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California State University Fullerton
Department of Counseling

Eric Price, Ph.D.Eric Price, Ph.D.

Assistant Professor
(657) 278-8154
Office: EC-444
eprice@fullerton.edu

Personal Biography
Hello! I am thrilled to be the newest member of the counseling faculty at California State University Fullerton! I grew up in the Midwest and attended Central Michigan University for my undergraduate degree. I began my career working in college student affairs and completed a Master’s Degree in College Student Personnel at Southern Illinois University Carbondale.  For several years, I worked in residence life and college advising roles. After realizing my true passion lied in the helping profession, I left the field and completed a second Master’s degree in Counselor Education from the University of Central Florida and a Doctoral degree in Counseling from the University of North Texas. Clinically, I have worked with clients across the lifespan including children, adolescents, college students, and adults on issues related to depression, anxiety, relationship struggles, life transitions, suicidal ideations, sexual and gender identity, bereavement, and career concerns. I strongly value building a therapeutic bond with my clients where they experience empathy, genuineness, and unconditional positive regard in relationship with me. I work from an Adlerian lens by collaborating with clients to help them develop new insights related to their mistaken beliefs about the world while cultivating new strategies to meet their goals.   Outside of work, I strive to stay balanced physically, mentally, and spiritually. In my spare time, I enjoying connecting with friends, cooking, traveling, attending community events, writing, meditating, running, and spending time with my dog Rocko.  I am excited to explore the Fullerton and SoCal area. Feel free to stop me and say hello if you ever see me jogging on campus!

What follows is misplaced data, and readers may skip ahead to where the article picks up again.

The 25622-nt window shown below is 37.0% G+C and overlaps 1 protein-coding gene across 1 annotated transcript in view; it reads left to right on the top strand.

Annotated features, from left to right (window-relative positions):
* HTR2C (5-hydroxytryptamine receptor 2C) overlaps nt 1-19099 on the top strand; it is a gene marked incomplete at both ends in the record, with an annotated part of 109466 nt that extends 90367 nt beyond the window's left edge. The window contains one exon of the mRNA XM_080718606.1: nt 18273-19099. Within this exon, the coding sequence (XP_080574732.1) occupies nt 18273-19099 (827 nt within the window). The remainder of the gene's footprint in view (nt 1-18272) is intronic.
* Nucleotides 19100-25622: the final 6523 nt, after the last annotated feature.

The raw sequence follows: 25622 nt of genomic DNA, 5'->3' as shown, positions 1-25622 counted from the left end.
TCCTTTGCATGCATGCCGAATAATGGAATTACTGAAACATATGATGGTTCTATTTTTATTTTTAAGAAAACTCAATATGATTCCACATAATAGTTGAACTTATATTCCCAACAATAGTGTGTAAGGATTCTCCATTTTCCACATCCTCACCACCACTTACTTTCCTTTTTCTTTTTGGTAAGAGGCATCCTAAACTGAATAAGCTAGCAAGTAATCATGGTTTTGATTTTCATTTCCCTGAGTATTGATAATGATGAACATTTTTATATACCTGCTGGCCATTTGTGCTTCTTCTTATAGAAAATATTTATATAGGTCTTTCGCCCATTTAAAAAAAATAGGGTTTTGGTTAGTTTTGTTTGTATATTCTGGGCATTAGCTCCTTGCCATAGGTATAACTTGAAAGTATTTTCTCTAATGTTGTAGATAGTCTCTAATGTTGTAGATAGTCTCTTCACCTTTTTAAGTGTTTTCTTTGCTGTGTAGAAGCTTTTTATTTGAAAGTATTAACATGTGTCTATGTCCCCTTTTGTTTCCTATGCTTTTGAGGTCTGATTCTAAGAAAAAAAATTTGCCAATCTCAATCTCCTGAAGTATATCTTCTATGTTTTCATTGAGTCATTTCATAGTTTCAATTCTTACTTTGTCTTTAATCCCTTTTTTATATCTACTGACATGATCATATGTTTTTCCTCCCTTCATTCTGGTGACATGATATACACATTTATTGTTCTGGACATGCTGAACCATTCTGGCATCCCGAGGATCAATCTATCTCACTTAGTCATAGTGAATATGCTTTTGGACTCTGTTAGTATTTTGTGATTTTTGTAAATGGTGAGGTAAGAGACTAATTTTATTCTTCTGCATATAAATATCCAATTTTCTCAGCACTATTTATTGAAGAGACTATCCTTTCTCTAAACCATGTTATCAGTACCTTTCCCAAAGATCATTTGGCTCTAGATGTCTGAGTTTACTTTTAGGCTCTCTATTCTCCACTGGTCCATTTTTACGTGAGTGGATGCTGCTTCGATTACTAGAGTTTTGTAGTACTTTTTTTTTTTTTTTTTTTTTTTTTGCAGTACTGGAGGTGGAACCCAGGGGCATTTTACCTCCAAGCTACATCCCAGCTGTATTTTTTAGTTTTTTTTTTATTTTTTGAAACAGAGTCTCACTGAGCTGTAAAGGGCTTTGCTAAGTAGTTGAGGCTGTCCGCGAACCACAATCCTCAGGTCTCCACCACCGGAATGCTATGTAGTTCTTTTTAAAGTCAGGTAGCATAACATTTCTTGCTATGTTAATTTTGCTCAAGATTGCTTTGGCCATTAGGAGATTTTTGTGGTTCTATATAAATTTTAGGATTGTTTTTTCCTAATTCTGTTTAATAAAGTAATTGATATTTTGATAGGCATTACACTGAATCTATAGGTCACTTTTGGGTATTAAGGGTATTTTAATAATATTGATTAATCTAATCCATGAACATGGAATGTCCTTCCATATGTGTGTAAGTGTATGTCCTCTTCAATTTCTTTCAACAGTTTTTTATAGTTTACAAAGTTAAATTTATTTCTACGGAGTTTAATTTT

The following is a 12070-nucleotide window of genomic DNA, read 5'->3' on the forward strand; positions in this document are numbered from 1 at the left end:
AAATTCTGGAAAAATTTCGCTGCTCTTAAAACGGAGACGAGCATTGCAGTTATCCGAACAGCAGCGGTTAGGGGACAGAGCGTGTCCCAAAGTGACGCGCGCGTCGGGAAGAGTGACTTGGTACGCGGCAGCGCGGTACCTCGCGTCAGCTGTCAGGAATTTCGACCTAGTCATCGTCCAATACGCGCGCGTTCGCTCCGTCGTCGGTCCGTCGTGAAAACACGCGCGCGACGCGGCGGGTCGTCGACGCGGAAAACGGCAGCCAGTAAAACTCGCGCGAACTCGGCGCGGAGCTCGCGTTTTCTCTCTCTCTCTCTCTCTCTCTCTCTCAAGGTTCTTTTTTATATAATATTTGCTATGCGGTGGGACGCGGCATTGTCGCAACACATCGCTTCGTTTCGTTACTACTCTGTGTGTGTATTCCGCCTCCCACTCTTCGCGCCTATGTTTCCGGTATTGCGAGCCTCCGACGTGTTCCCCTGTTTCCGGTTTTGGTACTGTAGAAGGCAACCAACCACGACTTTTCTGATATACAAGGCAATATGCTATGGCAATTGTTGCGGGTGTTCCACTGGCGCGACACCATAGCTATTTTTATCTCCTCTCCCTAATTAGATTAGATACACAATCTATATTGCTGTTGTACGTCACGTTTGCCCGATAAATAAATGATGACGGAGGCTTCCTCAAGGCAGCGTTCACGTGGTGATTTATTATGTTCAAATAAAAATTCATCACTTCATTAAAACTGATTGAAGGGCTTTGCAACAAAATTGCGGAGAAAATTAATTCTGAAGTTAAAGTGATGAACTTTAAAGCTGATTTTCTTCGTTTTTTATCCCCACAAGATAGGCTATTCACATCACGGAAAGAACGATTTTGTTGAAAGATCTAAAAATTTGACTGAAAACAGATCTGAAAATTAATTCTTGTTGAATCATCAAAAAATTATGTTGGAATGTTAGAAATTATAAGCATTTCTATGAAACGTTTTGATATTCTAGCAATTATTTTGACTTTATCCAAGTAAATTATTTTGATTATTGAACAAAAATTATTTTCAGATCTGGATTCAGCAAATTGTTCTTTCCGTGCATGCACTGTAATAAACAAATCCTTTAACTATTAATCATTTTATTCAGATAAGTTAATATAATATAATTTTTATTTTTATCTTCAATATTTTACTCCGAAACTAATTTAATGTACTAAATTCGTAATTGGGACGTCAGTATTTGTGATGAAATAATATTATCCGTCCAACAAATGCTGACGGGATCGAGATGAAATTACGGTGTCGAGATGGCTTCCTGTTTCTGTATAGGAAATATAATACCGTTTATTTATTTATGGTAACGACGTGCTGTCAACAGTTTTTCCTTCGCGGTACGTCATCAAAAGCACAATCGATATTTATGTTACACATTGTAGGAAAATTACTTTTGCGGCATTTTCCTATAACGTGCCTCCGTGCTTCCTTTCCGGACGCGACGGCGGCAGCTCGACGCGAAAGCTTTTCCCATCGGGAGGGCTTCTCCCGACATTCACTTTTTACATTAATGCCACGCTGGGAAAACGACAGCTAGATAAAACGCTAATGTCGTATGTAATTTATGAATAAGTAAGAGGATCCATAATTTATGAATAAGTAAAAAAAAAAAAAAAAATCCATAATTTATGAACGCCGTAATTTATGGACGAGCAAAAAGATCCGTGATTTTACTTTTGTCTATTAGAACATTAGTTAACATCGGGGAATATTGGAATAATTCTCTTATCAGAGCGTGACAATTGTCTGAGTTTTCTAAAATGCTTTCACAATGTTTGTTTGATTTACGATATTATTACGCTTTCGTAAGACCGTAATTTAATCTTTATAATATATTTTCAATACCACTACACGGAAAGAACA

Teaching Interests
Of all of my roles, I like teaching the most! As a constructivist, I believe every student learns and creates meaning differently. Therefore, rather than focus on lecture as the primary means of learning, my classes involve community building, active discussions, role plays, experiential exercises, and other means to ensure every student forms a connection with the material. I also firmly believe in the idea of balancing challenge and support. I hold high expectations for my students but also care about their well-being and wellness throughout the learning process. Finally, I also strive to build community in the classroom. Since relationships are the focus of all that we do in counseling, why should the classroom be any different? Students in my classes often share they value the space they created together throughout the semester. Class wise, I enjoy teaching courses with a clinical focus because I love witnessing new counselors “come into themselves” while discovering their counselor identity. In addition to the clinical sequence, I enjoy teaching career counseling, counseling adolescents, research methods, and theories.  I look forward to working with you in class!

Research Interests
My primary scholar work focuses on the strengths, resiliency, and support systems during the coming out process for LGBTQQIA individuals. For my dissertation study, I conducted a phenomenology that examined how gay and lesbian college students experienced support from their parents after disclosing their sexual orientation. Given much of the current literature focuses on the mental health concerns of sexual minorities, I hope to add to the literature on the positive and affirming aspects of the community.  My other research interests include investigating different approaches to bereavement counseling, and seeking ways counselor education programs might better prepare civilian counselors to serve the military population.

 

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